New laws take effect in new year
The new year ushered in a few new laws for Texas residents.
State legislators approved the new laws during the 85th session of the Texas Legislature, which met in 2017.
“Every two years, the Texas Legislature convenes for a 140-day regular legislative session,” the Texas Legislature Online website explains. “Some years, the Legislature holds special sessions to address items not resolved during the regular session. Between regular legislative sessions, legislative committees are charged to study key issues and research information that will help guide future legislative decisions.”
New potential laws will be debated in the coming weeks. The 86th Texas Legislature began Tuesday, Jan. 8 and will conclude on May 27.
“I look forward to serving the people of House District 11 and will be meeting with constituents in the coming months to learn of their priorities for the upcoming session,” Representative Travis Clardy-(R), Nacogdoches, said in a statement published on his official website.
One new law that took effect on Jan. 1, was SB 2076, which relates to the titling of motor vehicles, amending Section 501.134 of the state’s Transportation Code.
The bill reads, “If a printed title (of a motor vehicle) is lost or destroyed, the owner or lienholder disclosed on the title may obtain, in the manner provided by this section and the county tax assessor-collector office’s rule, a certified copy of the lost or destroyed title directly from the department by applying in a manner prescribed by the department and paying a fee of $2.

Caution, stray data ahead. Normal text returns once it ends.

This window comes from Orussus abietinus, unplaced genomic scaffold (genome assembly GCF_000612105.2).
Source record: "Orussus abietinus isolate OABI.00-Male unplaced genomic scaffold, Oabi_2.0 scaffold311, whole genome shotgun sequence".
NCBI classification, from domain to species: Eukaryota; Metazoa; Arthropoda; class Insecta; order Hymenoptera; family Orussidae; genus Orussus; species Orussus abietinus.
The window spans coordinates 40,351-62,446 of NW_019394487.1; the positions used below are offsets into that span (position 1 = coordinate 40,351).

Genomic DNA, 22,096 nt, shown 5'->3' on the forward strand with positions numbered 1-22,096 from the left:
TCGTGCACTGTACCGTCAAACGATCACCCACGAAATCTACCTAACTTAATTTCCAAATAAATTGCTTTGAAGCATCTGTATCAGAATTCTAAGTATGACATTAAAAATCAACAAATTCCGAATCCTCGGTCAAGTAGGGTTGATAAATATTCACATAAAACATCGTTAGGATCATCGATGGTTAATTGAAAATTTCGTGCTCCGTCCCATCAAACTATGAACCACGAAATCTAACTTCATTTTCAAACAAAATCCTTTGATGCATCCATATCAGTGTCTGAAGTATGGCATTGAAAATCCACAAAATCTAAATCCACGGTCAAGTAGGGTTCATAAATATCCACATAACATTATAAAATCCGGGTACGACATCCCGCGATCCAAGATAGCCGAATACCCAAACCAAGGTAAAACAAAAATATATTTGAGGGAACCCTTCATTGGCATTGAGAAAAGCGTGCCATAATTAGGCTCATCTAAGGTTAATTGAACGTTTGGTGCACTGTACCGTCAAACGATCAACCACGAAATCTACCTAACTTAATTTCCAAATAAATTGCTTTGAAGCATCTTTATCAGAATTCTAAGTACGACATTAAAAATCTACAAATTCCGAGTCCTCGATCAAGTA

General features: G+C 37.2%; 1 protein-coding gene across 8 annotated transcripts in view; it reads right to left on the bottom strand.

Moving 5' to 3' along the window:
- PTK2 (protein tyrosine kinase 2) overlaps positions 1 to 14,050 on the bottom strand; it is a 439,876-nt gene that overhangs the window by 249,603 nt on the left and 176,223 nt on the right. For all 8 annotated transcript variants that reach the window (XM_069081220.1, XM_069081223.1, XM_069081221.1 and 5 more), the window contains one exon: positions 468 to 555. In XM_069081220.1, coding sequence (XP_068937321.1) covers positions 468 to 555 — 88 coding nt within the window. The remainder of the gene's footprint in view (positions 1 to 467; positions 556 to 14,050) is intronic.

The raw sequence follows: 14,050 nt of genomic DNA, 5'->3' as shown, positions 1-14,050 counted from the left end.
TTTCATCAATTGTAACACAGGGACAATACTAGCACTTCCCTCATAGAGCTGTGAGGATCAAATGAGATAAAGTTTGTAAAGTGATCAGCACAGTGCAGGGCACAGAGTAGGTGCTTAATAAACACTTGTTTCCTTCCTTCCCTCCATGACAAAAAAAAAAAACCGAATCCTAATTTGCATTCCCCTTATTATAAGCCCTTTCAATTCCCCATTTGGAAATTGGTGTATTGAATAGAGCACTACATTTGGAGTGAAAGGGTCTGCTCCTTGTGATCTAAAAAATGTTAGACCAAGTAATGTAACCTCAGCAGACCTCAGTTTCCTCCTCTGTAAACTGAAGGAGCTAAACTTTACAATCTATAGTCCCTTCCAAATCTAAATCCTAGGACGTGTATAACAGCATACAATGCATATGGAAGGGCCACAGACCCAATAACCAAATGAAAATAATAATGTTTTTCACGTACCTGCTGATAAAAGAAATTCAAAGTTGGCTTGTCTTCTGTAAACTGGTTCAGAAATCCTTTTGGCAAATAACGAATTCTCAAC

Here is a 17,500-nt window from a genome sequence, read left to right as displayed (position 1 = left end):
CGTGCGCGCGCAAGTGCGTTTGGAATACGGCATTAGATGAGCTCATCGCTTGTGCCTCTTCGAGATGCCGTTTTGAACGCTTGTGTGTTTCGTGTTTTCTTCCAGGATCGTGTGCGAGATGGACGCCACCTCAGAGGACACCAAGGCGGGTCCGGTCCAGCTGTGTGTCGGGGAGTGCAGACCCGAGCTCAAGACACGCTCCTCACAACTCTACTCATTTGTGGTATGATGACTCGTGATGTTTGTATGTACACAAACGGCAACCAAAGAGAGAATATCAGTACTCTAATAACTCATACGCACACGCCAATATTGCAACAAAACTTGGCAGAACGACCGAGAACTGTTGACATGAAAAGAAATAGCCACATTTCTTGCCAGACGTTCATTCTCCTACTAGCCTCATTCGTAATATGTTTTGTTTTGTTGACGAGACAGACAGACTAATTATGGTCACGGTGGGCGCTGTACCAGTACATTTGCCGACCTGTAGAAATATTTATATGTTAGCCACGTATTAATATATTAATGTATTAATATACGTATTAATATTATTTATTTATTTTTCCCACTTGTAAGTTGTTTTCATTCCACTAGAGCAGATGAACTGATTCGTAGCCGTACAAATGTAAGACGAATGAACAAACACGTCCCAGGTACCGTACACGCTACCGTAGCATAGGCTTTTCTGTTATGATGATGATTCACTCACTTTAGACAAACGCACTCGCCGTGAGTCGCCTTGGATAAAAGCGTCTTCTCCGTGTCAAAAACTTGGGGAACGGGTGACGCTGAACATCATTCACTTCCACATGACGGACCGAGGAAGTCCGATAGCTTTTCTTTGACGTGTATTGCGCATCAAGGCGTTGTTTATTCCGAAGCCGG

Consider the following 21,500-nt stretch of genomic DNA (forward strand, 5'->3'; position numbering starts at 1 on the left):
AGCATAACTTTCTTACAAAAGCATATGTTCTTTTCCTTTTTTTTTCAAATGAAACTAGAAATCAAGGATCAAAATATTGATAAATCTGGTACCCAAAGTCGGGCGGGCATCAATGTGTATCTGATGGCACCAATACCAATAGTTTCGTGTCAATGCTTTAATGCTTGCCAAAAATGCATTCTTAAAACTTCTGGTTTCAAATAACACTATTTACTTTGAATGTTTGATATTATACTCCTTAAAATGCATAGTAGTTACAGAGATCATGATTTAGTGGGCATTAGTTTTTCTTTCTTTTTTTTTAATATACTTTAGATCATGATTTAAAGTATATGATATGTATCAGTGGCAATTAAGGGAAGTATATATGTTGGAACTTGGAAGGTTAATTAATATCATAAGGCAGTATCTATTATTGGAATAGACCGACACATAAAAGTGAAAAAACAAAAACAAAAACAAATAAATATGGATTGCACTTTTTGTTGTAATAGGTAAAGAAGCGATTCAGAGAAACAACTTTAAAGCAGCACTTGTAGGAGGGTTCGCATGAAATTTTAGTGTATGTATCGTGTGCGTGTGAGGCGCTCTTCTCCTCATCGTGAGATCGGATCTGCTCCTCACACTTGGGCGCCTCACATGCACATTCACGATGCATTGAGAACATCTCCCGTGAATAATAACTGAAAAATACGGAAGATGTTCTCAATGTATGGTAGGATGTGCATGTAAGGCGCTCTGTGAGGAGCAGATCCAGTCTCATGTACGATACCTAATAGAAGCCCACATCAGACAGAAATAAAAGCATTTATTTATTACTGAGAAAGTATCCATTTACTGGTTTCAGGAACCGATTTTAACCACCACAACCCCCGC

“The department must plainly mark “certified copy” on the face of a certified copy issued under this section.
“A certified copy of the title that is lawfully obtained under this section supersedes and invalidates any previously issued title or certified copy. If the certified copy of the title is later rescinded, canceled, or revoked under Section 501.051, the department may revalidate a previously superseded or invalidated title or certified copy of title.”
This bill was supported by Rep. Clardy.
“This is actually something that goes through our regional office in Longview, so there’s no change at our level,” Cherokee County Tax Assessor Chief Deputy of Vehicles Shonda Potter said. “We have the forms people would need, and we can help them fill those out, but the actual titling process happens at the Longview office.”
Potter explained as new titles are issued, each will be provided a four-digit code to verify when that title was generated, and that the newest copy would be the valid copy.
“The newest copy would supersede all others,” Potter said.
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